This has to do with the pinguins and a lot of lying. To get to the pinguins that live on an island a few hundreds of meters away from the coast, you need to hire a boat. This is quite expensive, but there is a maximum of ten persons, so if you can get some people together you can split costs and that makes he whole thing a lot cheaper. In the village we were told that the best thing would be to look for other people. So, during the day I got into contact with most of the very little people who were staying in the village or on the camping. I had gotten together a group of nine persons (three UK dudes, a German couple, three Spanish girls and me), only to hear some excuse about the fact that the sea was too wild and that nine persons in a boat (plus the driver) would be too dangerous. Kind of a strange explanation ... I knew that the German couple would go anyway, even without the others, so the guy who was organising everything took these two alone in a boat, repeating that taking more people in one boat would be too dangerous. However, some minutes later, a Swiss camera team consisting of five persons showed up and for some awkward reason they could all get in one boat ... Right! Then, the remaining seven of us decided going anyway and were told that ´the boat is coming´. Of course it never showed up ... Later on, the Spanish girls already had to leave. Asking for explanations about the Germans, some fishermen told me that they wanted to go only by themselves. So, I checked this with the Germans in case, and this seeemd to be a big, fat lie, just as I had expected. So, in the end I was kind of sure that the organiser wanted to get double money, splitting us up in two groups. In the end, it wouldn´t harm him if the second boat didn´t set sail; he had already received the money of the first boat. He could only earn more than foreseen. During the large quantity of time we were waiting to set off, we were told a bunch of contradicting tales (read: lies) so when I finally realised that I wouldn´t get out to the island that day and thus having wasted all my time waiting for a boat that would never come, my blood started getting close to boiling point. So, when I perceived the organiser, I went up to him to express what I thought of him and his succession of lies. He didn´t seem to care too much though ... He did have the guts to propose that I would go the next day, but I answered that I didn´t even want to spend a penny on a liar like him. Yes, indeed, I was pissed off! Well, let´s say that this is the kind of money hungry tourism that I don´t want to support - and I can´t stand it when people say uninterestedly that well ... that´s the way it is - you have to accept the fact. No way! Earning money is one thing. Lying to and treating people like money machines is a totally different concept to me. So I decided that I would stay one more day, but that they could stick their pinguins up their ...

But then, those things always happen on a travel journey and make you appreciate even more the positive experiences. And those largely outnumber the few negative ones. And sometimes the negative ones are even quite funny. As I told you in my last message, somebody decided to rob part of my tent on a camping in Entre Rios, Argentina. The Chilean robbers are maybe a little bit more practical. Yes, it's true, a battery charger is quite a handy thing. That´s what a guy in Bahía Inglesa must've thought when he decided to rob mine. Inconvenient, but in the end: whatever.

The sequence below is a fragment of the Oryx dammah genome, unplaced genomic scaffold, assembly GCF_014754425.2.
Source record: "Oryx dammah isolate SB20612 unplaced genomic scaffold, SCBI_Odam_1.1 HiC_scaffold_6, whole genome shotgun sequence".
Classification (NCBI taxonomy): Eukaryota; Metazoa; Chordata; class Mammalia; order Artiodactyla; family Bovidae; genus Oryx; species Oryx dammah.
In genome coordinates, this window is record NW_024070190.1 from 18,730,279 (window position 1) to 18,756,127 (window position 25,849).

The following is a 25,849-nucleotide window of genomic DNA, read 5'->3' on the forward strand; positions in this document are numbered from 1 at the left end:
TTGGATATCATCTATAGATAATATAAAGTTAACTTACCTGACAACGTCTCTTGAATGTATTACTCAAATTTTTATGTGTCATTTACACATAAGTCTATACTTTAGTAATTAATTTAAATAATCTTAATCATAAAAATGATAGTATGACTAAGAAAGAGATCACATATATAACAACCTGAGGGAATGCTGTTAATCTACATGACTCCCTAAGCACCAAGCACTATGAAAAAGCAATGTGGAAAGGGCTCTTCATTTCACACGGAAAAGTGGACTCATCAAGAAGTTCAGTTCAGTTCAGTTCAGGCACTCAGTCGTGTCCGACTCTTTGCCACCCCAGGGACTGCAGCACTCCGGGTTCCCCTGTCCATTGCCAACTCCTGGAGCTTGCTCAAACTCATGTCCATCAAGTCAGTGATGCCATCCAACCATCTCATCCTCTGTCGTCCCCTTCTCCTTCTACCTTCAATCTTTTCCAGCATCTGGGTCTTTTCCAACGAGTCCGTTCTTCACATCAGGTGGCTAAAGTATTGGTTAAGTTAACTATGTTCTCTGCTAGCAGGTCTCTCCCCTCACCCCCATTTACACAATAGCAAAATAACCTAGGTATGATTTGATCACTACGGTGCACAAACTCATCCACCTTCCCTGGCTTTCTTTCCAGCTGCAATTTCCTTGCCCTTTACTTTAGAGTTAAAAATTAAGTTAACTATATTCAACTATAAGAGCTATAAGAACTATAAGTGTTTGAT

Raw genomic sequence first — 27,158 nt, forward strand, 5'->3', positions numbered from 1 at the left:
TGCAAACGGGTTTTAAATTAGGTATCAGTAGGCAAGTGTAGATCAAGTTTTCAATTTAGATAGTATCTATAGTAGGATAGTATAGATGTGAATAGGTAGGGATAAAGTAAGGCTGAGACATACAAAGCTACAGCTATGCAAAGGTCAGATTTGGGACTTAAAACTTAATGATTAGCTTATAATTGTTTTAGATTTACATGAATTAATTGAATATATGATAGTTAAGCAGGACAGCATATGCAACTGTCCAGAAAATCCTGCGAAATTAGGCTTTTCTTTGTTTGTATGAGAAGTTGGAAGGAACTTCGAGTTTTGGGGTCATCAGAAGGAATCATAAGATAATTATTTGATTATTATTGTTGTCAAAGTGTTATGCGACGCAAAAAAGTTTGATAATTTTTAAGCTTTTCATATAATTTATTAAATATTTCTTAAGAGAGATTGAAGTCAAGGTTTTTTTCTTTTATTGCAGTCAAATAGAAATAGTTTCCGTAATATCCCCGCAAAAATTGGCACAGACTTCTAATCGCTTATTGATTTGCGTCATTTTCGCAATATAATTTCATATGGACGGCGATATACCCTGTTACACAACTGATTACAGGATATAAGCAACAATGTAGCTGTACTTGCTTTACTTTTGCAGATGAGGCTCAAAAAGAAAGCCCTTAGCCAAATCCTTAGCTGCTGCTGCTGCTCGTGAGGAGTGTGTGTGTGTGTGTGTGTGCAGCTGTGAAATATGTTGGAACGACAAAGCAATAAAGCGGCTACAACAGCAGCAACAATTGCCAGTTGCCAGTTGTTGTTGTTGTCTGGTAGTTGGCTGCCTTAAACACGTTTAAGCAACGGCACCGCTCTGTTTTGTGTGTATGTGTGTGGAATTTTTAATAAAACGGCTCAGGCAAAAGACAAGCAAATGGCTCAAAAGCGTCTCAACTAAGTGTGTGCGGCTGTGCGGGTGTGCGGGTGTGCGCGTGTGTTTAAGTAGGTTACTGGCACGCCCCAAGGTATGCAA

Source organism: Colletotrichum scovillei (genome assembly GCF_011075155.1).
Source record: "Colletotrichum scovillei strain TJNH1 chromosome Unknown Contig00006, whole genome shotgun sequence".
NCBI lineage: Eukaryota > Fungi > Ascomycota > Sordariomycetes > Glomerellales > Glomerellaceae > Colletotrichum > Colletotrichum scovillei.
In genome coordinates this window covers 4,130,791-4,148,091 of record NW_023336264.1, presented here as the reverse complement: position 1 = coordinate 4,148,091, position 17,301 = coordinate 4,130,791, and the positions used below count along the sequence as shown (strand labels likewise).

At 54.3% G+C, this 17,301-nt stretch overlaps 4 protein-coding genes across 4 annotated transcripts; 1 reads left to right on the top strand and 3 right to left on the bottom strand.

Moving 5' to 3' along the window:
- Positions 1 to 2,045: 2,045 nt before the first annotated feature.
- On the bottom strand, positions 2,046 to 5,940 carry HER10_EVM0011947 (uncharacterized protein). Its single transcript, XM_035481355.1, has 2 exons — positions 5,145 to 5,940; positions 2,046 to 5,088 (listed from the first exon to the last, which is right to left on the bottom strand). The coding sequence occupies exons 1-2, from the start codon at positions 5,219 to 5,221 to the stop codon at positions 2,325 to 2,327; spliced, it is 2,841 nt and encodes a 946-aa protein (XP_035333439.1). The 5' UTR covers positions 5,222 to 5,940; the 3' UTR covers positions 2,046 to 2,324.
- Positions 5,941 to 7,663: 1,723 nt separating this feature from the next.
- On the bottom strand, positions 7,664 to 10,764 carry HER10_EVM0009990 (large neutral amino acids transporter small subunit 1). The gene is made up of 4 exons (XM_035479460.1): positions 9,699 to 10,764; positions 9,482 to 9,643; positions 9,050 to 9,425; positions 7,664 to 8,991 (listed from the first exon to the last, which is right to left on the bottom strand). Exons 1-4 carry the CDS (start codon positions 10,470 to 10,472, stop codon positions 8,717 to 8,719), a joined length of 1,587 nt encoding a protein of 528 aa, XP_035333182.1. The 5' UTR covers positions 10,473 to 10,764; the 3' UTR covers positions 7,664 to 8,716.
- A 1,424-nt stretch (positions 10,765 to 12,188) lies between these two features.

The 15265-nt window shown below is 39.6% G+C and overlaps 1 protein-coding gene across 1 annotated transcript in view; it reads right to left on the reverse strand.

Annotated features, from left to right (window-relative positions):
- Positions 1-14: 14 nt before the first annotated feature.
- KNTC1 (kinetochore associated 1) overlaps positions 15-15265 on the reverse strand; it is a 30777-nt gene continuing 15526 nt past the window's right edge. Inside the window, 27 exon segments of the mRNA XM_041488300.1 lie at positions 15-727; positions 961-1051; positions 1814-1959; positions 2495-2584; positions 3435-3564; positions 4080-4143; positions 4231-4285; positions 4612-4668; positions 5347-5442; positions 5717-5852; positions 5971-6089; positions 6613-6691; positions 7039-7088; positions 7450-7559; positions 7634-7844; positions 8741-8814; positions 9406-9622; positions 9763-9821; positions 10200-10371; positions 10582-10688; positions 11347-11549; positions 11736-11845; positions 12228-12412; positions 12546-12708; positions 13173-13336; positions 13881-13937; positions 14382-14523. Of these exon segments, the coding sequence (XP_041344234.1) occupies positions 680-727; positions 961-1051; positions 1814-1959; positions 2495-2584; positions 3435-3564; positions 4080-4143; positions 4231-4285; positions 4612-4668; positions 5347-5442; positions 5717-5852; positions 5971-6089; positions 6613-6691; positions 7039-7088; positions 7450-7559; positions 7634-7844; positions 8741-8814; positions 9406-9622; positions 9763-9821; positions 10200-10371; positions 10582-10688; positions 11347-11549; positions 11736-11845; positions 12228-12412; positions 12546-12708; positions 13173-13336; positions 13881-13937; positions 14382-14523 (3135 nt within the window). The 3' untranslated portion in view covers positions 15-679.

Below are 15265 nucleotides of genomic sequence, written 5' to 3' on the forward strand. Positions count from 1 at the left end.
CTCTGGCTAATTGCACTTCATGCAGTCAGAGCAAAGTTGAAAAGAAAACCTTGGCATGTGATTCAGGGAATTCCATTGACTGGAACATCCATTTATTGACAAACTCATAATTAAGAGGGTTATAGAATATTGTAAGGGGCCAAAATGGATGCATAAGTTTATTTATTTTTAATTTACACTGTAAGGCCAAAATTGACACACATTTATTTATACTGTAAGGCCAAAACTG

Well, the next day in Pan de Azucar I did a walking tour that was really wonderful (look at the pictures underneath). And then, the day after that one it was hitchhikers day again ... and you won´t believe, but again I got picked up so easily. Some guy took me to the Panamericana (the international highway from Colombia to the south of Chile) and there a truck driver stopped and took me along through the driest stretch of land on earth: the Atacama desert. Humidity: close to zero. Annual rainfall: close to zero mm. Contrary to the coastal region there is absolutely no vegetation in the Atacama desert itself, only dead rocks and sand that is so dry it seems a powder. When you walk in that sand it goes up covering you in a cloud of powder. The whole day we travelled through the desert, passing a whole series of copper mines for which the nortern region of Chile is famous. The truck driver had to go to Calama, a hundred kilometers before arriving at San Pedro de Atacama, my final destination, the place where I was going to visit Gilles, a friend of Liège I hadn´t met in three or four years. So he took me along to Calama. When we approached the city at around 1 am he suddenly asked me where I was going to sleep. So I told him that I would pass that night in my (new) tent, imagining myself that he would spend the night on one of those typical truck parkings outside of the city. Well, no problem, he told me, but when we arrived he asked me again where I was going to sleep. I was amazed to realize that we were close to the very city centre ... how come that he couldn´t have informed me about that ... It´s not that logical to sleep in a tent in the middle of a city of 200 000 inhabitants, is it? Why couldn´t he have left me a a few kilometers outside the city? But I was too tired to go walking out of the city and to start nagging to him. In the end, he had been so nice to take me along all the way there, so I didn´t feel myself in the position to start complaining. So, I looked a bit around and got the idea to put the tent under the truck. This was actually not such a bad idea; I don´t think I would have had a better alternative at that moment. The tent was hardly visible from the street, but I must admit that I didn´t sleep that well that night being somehow preoccupied. Cities always attract some strange people with bad intentions. But okay, nothing happened in the end. Calama, however, is a strange city of miners and those cities are always a bit awkward. The Lonely Planet, often called the Bible of backpackers, warns that several reports of aggressive assaults have been made. Walking through the streets of the city, you realize you have to watch your things a bit ... without wanting to exaggerate. It´s a strange mix of popular barrios, shabby and sandy windswept open spaces, stray dogs and huge, American-style shopping malls. Chuquicamata, the biggest copper mine of Chile is only ten kilometers of Calama and is actually the only place of intrest in the surroundings, and I even didn´t visit it, because I was only thinking about getting to San Pedro, after, of course, buying a new battery charger.